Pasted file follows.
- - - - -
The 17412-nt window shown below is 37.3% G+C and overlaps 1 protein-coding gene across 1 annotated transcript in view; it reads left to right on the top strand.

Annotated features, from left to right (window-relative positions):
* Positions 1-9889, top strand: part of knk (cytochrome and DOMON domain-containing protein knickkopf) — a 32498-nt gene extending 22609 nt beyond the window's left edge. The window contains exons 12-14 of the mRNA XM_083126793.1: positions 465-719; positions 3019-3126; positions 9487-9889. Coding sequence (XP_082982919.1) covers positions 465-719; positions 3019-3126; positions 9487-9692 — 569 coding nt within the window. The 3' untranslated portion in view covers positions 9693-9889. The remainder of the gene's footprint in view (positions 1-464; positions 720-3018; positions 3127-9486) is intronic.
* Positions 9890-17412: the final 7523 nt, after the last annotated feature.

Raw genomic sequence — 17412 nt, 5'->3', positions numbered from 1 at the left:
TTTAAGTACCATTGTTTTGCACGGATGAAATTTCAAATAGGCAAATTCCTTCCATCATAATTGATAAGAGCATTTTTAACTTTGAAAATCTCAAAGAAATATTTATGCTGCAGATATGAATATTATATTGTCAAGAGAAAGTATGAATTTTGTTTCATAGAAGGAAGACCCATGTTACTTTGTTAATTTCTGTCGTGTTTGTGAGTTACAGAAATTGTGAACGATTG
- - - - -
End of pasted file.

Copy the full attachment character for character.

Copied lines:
The 17412-nt window shown below is 37.3% G+C and overlaps 1 protein-coding gene across 1 annotated transcript in view; it reads left to right on the top strand.

Annotated features, from left to right (window-relative positions):
* Positions 1-9889, top strand: part of knk (cytochrome and DOMON domain-containing protein knickkopf) — a 32498-nt gene extending 22609 nt beyond the window's left edge. The window contains exons 12-14 of the mRNA XM_083126793.1: positions 465-719; positions 3019-3126; positions 9487-9889. Coding sequence (XP_082982919.1) covers positions 465-719; positions 3019-3126; positions 9487-9692 — 569 coding nt within the window. The 3' untranslated portion in view covers positions 9693-9889. The remainder of the gene's footprint in view (positions 1-464; positions 720-3018; positions 3127-9486) is intronic.
* Positions 9890-17412: the final 7523 nt, after the last annotated feature.

Raw genomic sequence — 17412 nt, 5'->3', positions numbered from 1 at the left:
TTTAAGTACCATTGTTTTGCACGGATGAAATTTCAAATAGGCAAATTCCTTCCATCATAATTGATAAGAGCATTTTTAACTTTGAAAATCTCAAAGAAATATTTATGCTGCAGATATGAATATTATATTGTCAAGAGAAAGTATGAATTTTGTTTCATAGAAGGAAGACCCATGTTACTTTGTTAATTTCTGTCGTGTTTGTGAGTTACAGAAATTGTGAACGATTG